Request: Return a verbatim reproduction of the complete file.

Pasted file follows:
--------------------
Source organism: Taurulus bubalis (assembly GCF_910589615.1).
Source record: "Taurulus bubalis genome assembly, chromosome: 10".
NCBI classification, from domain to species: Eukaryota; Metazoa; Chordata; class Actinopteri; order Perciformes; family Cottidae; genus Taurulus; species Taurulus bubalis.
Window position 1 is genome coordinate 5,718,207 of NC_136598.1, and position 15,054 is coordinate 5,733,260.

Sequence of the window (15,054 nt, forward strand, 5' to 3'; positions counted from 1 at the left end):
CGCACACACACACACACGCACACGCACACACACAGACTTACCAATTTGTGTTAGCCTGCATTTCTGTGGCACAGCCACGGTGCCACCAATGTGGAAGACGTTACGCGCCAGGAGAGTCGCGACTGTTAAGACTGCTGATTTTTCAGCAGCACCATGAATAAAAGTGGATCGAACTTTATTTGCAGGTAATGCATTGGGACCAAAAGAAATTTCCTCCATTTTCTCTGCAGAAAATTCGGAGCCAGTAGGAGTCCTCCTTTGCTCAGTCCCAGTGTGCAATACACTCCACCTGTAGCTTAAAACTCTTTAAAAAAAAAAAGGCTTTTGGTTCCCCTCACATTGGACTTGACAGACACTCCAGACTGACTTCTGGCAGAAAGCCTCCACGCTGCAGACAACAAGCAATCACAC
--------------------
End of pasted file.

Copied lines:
Source organism: Taurulus bubalis (assembly GCF_910589615.1).
Source record: "Taurulus bubalis genome assembly, chromosome: 10".
NCBI classification, from domain to species: Eukaryota; Metazoa; Chordata; class Actinopteri; order Perciformes; family Cottidae; genus Taurulus; species Taurulus bubalis.
Window position 1 is genome coordinate 5,718,207 of NC_136598.1, and position 15,054 is coordinate 5,733,260.

Sequence of the window (15,054 nt, forward strand, 5' to 3'; positions counted from 1 at the left end):
CGCACACACACACACACGCACACGCACACACACAGACTTACCAATTTGTGTTAGCCTGCATTTCTGTGGCACAGCCACGGTGCCACCAATGTGGAAGACGTTACGCGCCAGGAGAGTCGCGACTGTTAAGACTGCTGATTTTTCAGCAGCACCATGAATAAAAGTGGATCGAACTTTATTTGCAGGTAATGCATTGGGACCAAAAGAAATTTCCTCCATTTTCTCTGCAGAAAATTCGGAGCCAGTAGGAGTCCTCCTTTGCTCAGTCCCAGTGTGCAATACACTCCACCTGTAGCTTAAAACTCTTTAAAAAAAAAAAGGCTTTTGGTTCCCCTCACATTGGACTTGACAGACACTCCAGACTGACTTCTGGCAGAAAGCCTCCACGCTGCAGACAACAAGCAATCACAC